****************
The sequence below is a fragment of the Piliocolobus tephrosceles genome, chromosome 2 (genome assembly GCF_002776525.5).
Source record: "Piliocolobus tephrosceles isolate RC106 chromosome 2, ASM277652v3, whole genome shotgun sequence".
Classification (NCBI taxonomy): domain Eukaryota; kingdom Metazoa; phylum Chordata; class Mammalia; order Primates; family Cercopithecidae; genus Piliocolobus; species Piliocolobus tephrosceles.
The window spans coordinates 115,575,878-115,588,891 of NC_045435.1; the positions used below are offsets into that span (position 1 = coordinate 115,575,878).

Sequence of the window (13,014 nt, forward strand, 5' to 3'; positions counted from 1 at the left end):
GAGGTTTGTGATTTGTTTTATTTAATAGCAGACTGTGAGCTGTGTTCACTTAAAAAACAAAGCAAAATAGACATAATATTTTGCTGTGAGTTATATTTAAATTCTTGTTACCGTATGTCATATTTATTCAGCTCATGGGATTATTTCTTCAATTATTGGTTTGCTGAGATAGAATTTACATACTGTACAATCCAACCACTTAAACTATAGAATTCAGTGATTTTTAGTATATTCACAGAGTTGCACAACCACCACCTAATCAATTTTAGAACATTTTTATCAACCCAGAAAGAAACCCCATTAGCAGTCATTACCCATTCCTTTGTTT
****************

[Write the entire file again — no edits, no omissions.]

The sequence below is a fragment of the Piliocolobus tephrosceles genome, chromosome 2 (genome assembly GCF_002776525.5).
Source record: "Piliocolobus tephrosceles isolate RC106 chromosome 2, ASM277652v3, whole genome shotgun sequence".
Classification (NCBI taxonomy): domain Eukaryota; kingdom Metazoa; phylum Chordata; class Mammalia; order Primates; family Cercopithecidae; genus Piliocolobus; species Piliocolobus tephrosceles.
The window spans coordinates 115,575,878-115,588,891 of NC_045435.1; the positions used below are offsets into that span (position 1 = coordinate 115,575,878).

Sequence of the window (13,014 nt, forward strand, 5' to 3'; positions counted from 1 at the left end):
GAGGTTTGTGATTTGTTTTATTTAATAGCAGACTGTGAGCTGTGTTCACTTAAAAAACAAAGCAAAATAGACATAATATTTTGCTGTGAGTTATATTTAAATTCTTGTTACCGTATGTCATATTTATTCAGCTCATGGGATTATTTCTTCAATTATTGGTTTGCTGAGATAGAATTTACATACTGTACAATCCAACCACTTAAACTATAGAATTCAGTGATTTTTAGTATATTCACAGAGTTGCACAACCACCACCTAATCAATTTTAGAACATTTTTATCAACCCAGAAAGAAACCCCATTAGCAGTCATTACCCATTCCTTTGTTT